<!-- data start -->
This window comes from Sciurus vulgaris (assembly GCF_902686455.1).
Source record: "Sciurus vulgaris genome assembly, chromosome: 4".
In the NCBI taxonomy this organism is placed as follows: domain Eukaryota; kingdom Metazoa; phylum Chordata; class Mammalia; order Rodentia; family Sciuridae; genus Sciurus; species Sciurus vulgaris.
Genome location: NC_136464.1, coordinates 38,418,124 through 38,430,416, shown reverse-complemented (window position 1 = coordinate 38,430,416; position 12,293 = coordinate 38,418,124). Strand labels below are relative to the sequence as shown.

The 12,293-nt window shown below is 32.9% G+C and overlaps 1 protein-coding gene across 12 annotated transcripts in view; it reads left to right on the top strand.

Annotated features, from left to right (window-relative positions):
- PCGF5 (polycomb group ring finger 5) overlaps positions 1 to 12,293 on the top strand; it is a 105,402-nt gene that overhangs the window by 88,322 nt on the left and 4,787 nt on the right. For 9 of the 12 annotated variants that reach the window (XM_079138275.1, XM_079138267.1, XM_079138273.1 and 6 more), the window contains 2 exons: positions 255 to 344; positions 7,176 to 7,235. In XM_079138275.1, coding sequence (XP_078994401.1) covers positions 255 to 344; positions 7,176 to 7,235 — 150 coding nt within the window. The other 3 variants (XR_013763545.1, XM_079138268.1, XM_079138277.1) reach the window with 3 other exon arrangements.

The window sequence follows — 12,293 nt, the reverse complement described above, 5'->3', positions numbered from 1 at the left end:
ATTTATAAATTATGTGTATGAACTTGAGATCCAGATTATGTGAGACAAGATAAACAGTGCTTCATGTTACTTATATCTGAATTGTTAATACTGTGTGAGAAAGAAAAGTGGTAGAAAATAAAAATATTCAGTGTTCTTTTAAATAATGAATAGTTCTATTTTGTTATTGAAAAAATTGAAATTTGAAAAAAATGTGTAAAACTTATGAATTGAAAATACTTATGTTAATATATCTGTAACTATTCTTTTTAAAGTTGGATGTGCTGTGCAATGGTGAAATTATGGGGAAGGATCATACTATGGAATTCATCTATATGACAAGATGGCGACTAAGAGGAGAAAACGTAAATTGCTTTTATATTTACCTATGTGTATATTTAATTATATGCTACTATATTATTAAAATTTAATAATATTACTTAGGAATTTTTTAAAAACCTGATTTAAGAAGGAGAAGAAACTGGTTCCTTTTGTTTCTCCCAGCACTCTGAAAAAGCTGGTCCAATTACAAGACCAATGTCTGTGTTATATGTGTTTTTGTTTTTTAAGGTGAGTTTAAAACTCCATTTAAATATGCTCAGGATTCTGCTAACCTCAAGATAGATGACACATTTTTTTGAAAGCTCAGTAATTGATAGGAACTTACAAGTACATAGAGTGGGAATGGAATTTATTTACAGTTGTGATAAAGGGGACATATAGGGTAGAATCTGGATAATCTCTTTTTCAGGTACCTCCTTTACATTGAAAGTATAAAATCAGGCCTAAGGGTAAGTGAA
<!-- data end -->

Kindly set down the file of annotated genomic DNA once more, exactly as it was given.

This window comes from Sciurus vulgaris (assembly GCF_902686455.1).
Source record: "Sciurus vulgaris genome assembly, chromosome: 4".
In the NCBI taxonomy this organism is placed as follows: domain Eukaryota; kingdom Metazoa; phylum Chordata; class Mammalia; order Rodentia; family Sciuridae; genus Sciurus; species Sciurus vulgaris.
Genome location: NC_136464.1, coordinates 38,418,124 through 38,430,416, shown reverse-complemented (window position 1 = coordinate 38,430,416; position 12,293 = coordinate 38,418,124). Strand labels below are relative to the sequence as shown.

The 12,293-nt window shown below is 32.9% G+C and overlaps 1 protein-coding gene across 12 annotated transcripts in view; it reads left to right on the top strand.

Annotated features, from left to right (window-relative positions):
- PCGF5 (polycomb group ring finger 5) overlaps positions 1 to 12,293 on the top strand; it is a 105,402-nt gene that overhangs the window by 88,322 nt on the left and 4,787 nt on the right. For 9 of the 12 annotated variants that reach the window (XM_079138275.1, XM_079138267.1, XM_079138273.1 and 6 more), the window contains 2 exons: positions 255 to 344; positions 7,176 to 7,235. In XM_079138275.1, coding sequence (XP_078994401.1) covers positions 255 to 344; positions 7,176 to 7,235 — 150 coding nt within the window. The other 3 variants (XR_013763545.1, XM_079138268.1, XM_079138277.1) reach the window with 3 other exon arrangements.

The window sequence follows — 12,293 nt, the reverse complement described above, 5'->3', positions numbered from 1 at the left end:
ATTTATAAATTATGTGTATGAACTTGAGATCCAGATTATGTGAGACAAGATAAACAGTGCTTCATGTTACTTATATCTGAATTGTTAATACTGTGTGAGAAAGAAAAGTGGTAGAAAATAAAAATATTCAGTGTTCTTTTAAATAATGAATAGTTCTATTTTGTTATTGAAAAAATTGAAATTTGAAAAAAATGTGTAAAACTTATGAATTGAAAATACTTATGTTAATATATCTGTAACTATTCTTTTTAAAGTTGGATGTGCTGTGCAATGGTGAAATTATGGGGAAGGATCATACTATGGAATTCATCTATATGACAAGATGGCGACTAAGAGGAGAAAACGTAAATTGCTTTTATATTTACCTATGTGTATATTTAATTATATGCTACTATATTATTAAAATTTAATAATATTACTTAGGAATTTTTTAAAAACCTGATTTAAGAAGGAGAAGAAACTGGTTCCTTTTGTTTCTCCCAGCACTCTGAAAAAGCTGGTCCAATTACAAGACCAATGTCTGTGTTATATGTGTTTTTGTTTTTTAAGGTGAGTTTAAAACTCCATTTAAATATGCTCAGGATTCTGCTAACCTCAAGATAGATGACACATTTTTTTGAAAGCTCAGTAATTGATAGGAACTTACAAGTACATAGAGTGGGAATGGAATTTATTTACAGTTGTGATAAAGGGGACATATAGGGTAGAATCTGGATAATCTCTTTTTCAGGTACCTCCTTTACATTGAAAGTATAAAATCAGGCCTAAGGGTAAGTGAA